You’re either secure or you’re vulnerable, either under attack or safe. But is it really that simple? With the recent SocialArk breach, it quickly became clear it wasn’t.
Recently, a cloud misconfiguration by SocialArks exposed 318 million records – more than 400GB of public and private profile data – of 214 million social media users from around the world, to the internet. This breach was initiated by a misconfigured ElasticSearch database owned by Chinese social media management company SocialArks. Their server was found to be exposed to the internet without usernames or passwords to protect the data that it stored.
Over the length of this article we will go over the inherent risks in open source adoption of products like Elastic and other similar tools, a growing concern in a continuously evolving space that becomes more and more complex with time. We are bringing to light processes like “shit left” security and the integration of safety nets as the main solutions to begin a security by design approach to face the new challenges.
Regardless of the specific case with SocialArk, it’s important to understand that the digital data landscape is under constant attack. Data breaches and the vulnerabilities that cause them are increasing every year. In fact, according to MarketWatch, data breaches grew by 17% YoY in 2018-19, and caused an average loss of nearly $8.2M for U.S. businesses, according to IBM’s 2019 Cost of a Data Breach Report.
However, the SocialArk breach was not just another data breach both in its sophistication and its impact. The breach was initiated through a vulnerability that mistakenly exposed data stored in ElasticSearch instances. If you’re a savvy cybersecurity expert this should ring a bell for you. ElasticSearch vulnerabilities have been the source of several cyber attacks in recent years. Even as recently as March 2020, when a UK-based security firm had its own Elastic instance exposed and data breached in the same way.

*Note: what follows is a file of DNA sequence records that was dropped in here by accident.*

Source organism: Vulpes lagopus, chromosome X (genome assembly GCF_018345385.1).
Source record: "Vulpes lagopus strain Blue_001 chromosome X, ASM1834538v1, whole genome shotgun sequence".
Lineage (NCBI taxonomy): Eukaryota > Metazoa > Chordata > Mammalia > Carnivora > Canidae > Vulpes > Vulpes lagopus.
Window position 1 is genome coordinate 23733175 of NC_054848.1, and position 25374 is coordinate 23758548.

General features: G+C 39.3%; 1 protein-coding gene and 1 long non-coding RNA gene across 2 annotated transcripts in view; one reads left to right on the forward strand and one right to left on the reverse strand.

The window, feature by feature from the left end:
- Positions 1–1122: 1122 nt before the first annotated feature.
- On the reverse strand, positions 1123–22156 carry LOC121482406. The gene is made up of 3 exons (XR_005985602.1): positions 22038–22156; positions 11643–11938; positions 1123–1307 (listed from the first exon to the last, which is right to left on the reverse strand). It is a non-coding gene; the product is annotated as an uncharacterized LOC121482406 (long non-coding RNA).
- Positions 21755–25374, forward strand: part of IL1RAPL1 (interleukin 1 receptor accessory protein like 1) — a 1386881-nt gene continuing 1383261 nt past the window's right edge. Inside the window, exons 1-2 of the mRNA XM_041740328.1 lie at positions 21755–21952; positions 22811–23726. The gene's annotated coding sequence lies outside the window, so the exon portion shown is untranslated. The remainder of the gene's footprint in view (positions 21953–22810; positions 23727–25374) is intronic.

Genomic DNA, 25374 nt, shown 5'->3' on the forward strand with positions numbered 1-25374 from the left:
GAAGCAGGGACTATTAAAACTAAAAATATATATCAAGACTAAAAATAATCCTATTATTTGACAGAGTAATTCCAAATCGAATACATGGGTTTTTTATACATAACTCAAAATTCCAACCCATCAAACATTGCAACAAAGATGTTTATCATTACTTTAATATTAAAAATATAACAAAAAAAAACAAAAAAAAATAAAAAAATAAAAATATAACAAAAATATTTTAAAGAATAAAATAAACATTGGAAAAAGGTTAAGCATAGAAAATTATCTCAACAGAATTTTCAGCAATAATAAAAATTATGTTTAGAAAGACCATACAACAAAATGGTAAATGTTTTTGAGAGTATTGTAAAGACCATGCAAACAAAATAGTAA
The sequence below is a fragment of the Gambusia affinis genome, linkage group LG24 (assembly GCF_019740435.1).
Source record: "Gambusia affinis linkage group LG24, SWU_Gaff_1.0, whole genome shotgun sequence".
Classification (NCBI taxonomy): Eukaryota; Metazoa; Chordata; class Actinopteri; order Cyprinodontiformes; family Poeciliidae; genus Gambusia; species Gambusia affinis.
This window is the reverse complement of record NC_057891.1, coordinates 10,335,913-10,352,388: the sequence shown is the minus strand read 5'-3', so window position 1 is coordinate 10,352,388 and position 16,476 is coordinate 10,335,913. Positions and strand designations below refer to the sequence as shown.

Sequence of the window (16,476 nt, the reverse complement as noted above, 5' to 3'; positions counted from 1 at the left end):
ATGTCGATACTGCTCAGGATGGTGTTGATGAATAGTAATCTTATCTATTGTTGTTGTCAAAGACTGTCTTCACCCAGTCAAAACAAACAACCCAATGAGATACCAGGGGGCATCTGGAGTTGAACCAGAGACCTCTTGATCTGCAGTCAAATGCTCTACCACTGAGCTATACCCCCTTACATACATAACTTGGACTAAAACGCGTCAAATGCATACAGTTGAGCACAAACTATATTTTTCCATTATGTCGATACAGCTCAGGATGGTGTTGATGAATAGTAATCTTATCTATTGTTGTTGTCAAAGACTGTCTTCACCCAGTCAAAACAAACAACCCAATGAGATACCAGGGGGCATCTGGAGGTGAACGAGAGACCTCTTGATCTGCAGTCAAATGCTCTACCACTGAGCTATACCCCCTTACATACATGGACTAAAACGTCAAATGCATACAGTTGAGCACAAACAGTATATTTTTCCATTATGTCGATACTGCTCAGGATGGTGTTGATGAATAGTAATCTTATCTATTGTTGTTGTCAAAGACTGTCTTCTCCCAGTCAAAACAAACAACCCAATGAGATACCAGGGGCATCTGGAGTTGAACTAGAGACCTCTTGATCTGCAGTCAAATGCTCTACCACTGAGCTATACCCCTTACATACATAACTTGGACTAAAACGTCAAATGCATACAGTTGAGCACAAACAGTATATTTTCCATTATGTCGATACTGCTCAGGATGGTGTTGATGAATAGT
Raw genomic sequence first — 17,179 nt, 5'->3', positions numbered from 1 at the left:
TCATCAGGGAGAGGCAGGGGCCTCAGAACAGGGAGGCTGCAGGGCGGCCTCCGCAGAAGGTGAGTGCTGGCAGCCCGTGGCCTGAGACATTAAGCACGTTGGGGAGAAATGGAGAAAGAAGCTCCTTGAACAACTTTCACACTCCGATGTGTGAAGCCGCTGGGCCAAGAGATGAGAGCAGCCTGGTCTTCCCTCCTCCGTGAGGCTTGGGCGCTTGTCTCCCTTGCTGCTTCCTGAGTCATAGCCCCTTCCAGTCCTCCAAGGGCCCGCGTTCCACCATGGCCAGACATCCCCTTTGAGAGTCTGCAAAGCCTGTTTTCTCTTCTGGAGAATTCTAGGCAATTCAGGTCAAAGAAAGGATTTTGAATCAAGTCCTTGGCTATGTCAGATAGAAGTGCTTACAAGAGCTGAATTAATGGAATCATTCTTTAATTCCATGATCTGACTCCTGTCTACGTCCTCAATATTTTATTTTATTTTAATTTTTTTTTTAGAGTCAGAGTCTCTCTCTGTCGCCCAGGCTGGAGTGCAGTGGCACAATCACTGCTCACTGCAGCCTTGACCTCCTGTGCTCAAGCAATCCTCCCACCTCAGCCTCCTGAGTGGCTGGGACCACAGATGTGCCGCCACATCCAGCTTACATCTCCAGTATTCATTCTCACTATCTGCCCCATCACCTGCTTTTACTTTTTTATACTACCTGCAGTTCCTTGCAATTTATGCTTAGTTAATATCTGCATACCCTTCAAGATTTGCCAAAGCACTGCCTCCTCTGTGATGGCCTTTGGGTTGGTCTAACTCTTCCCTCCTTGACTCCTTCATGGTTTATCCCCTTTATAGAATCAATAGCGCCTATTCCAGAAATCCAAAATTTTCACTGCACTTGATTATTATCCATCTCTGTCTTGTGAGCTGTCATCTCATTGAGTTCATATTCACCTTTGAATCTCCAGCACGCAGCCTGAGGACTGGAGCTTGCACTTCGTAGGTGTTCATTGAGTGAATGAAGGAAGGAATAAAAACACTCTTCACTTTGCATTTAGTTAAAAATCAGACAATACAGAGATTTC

If you’re not familiar with ElasticSearch, it’s an open source software that indexes and allows for searching various kinds of data. Elastic is so effective at searching and scaling that it can quickly become the focal point for unstructured data storage and management. The data stored with Elastic Search can be anything from indexed documents to personal data, customer sensitive information and more. Naturally, ElasticSearch makes for a valuable and sought-after target for hackers.
Elastic, the company behind ElasticSearch, was recently valued at around $3 billion. While they do everything they can to promote secure usage of ElasticSearch, it boils down to the individual adopter or team. Eventually, it is up to the user to securely manage their Elastic instance. It is not uncommon in the high paced environments, common with R&D teams, that security is overlooked or misunderstood by misleading default configurations in open source software, such as ElasticSearch.
The Paradox of Open Source Software
We cannot blame open source products for security breaches, because well, they’re actually open source projects. They’re someone’s brainchild or hobby and they’re free — use it at your own risk. If you misuse it or misconfigure it, of course, the responsibility is only yours.
In other words, there is a fundamental issue in how developers build, perceive, and consume open source software.
Most open source software is built with one major community goal (other than providing value): “adopt me!”.
Most open source developers will focus on building open source software using technologies that are relevant, recent, and mature. They provide great documentation, including instructions and examples ready for adoption.
This focus on creating frictionless adoption for open source products does frequently mean that security must fall between the cracks. A security-aware organization should have a security model in place prior to adoption. However, despite cyber attacks, like the SocialArk data breach, targeting open source vulnerabilities, many open source projects are still more concerned with fast and effortless adoption than they are with cyber security. Therefore, we can expect to witness more attacks originate from open source vulnerabilities, such as no authentication and exposed keys and secrets.
For example, one simple, yet critical, vulnerability, known as binding to world, occurs at the point the software is brought up. It exposes its interface to the world, and accepts connections from anyone that knows how to locate it across the web (Tools like Shodan scan the entire internet for these connections). It’s very likely that the Elastic instance at SocialArk was discovered this way, and allowed the attackers to find out they could access the data without security restrictions.
Another example of the same kind of vulnerability but in a different open source can be found on Airflow, a popular open source product that enables the creation and management of data pipelines used for machine learning and data processing activities. Airflow, same as Elastic, can presently be seen “binding to world” by default.